Beth’s combined experiences teaching the high school Sunday School class, substitute teaching in the public school, and connecting with the teenage staff at the fast-food joint where she claimed a “back booth office” helped inspire her young adult “Choices Matter” fiction series. She's a "cheerleader" for saving sex for marriage and for "renewed waiting" because it's never too late to make wiser choices. Her “Waiting Matters … Because YOU Matter” blog helps people of all ages navigate the choppy waters of saving sex for marriage while her “Slices of Real Life” posts find GOD in the day-to-day moments of real life.

  As a genetic genealogy enthusiast and "search angel," she writes and speaks about her experiences as a "foundling" who located her birth parents. Her journey to find and connect with her biological family is chronicled in the blog series “A Doorstep Baby’s Search for Answers.” She also serves on the executive board of the National Association of Adoptees and Parents. All of her writing endeavors can be found on her website, https://bethsteury.com


Tuesday, August 2, 2022

Open a Vein Lately?

Many of us have enjoyed writing workshops led by best-selling author and Christy Award winner Angela Elwell Hunt. She has been featured at various ACFW events for the past 15 years. She is knowledgeable, enthusiastic, and a source of inspiration for other Christian authors.

While Angela is best known for her novels based on biblical characters, don’t overlook her 2006 book, The Novelist (Nashville, TN: WestBow Press). It tells the story of a successful novelist of action-adventure books who teaches a course in novel writing at her local community college. She shares practical tips about writing that are basically lifted from Angela’s own workshops. Nothing remarkable about that. But when a student challenges her, the story becomes really interesting—and challenging to each of us.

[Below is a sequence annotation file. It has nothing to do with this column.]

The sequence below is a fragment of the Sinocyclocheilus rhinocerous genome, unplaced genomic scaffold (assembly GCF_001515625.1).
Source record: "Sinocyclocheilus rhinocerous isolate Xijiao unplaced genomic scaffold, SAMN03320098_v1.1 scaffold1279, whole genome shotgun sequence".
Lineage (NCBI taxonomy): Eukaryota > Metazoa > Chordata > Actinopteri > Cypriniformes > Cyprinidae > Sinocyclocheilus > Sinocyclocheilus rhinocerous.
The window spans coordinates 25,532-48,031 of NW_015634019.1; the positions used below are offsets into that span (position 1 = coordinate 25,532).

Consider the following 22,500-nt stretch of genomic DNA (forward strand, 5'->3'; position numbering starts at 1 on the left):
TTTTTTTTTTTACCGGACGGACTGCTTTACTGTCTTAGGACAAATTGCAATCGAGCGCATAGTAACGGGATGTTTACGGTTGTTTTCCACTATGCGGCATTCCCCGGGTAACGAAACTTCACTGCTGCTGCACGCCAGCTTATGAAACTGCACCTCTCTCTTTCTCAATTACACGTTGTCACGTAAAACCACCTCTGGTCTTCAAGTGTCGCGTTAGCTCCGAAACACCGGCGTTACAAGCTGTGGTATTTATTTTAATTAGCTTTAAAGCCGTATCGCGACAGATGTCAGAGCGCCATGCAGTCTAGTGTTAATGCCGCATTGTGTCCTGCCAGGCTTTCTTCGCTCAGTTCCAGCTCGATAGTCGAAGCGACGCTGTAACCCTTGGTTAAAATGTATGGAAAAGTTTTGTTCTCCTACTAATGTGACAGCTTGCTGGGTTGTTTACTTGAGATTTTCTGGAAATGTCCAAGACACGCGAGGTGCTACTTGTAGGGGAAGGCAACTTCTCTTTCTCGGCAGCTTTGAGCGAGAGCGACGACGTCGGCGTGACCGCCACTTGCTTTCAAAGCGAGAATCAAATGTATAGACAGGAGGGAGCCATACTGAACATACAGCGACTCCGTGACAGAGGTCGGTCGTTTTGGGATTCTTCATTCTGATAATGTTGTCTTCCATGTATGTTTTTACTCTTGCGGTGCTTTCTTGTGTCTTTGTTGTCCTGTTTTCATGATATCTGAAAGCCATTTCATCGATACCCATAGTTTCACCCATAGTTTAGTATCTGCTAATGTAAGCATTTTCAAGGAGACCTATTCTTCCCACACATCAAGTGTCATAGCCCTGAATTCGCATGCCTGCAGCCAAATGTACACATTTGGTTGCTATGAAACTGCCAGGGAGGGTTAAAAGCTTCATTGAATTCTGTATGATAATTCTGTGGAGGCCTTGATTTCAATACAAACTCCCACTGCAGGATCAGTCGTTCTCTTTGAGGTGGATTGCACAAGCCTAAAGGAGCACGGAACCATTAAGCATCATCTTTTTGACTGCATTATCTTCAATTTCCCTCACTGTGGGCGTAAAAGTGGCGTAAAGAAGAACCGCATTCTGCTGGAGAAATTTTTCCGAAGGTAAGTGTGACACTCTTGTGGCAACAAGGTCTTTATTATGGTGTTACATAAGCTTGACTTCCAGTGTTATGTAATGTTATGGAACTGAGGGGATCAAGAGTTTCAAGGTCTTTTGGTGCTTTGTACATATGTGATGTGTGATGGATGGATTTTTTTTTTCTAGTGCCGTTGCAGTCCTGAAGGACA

A young fellow reminds the lecturer of sportswriter Red Smith's statement that writing is easy: Simply sit down at the typewriter and open a vein. “No offense, Ms. Casey,” he says, “but I don’t think you open any veins as you write your books.”

Taken aback, she says, “I don’t think you can judge how much of myself I put into my books.…Years ago I chose to write action novels. I could write something more personal if I wanted to.”

“Could you?”

“Of course.”

“Then why don’t you?”

His question pricks her conscience. She and her husband are drifting apart while her son is drifting into drug addiction, so she writes a book that deals with these problems. She bares the convictions of her soul and the anxieties of her heart through her fictional protagonist.

This prompts me to ask, how much of ourselves do we reveal through the books we write? Not every novel should be autobiographical, but when it deals with our own problems, it’s more likely to express the genuine feelings and motivations of someone in the midst of those problems. That kind of book is well worth writing.

What is your greatest fear? What gives you the deepest pain? Have you written a novel that deals with those issues? While that kind of transparency is intimidating, it's likely to speak most meaningfully to your readers. You may also find that your protagonist deals with your fear, your pain more effectively than you have. Wouldn't that be a marvelous bonus?

Joe Allison writes both fiction and nonfiction, and has been a member of the Indiana chapter of American Christian Fiction Writers since 2010. His most recent book is Hard Times (Warner Press: 2019). He lives in Anderson, IN, with his wife Maribeth.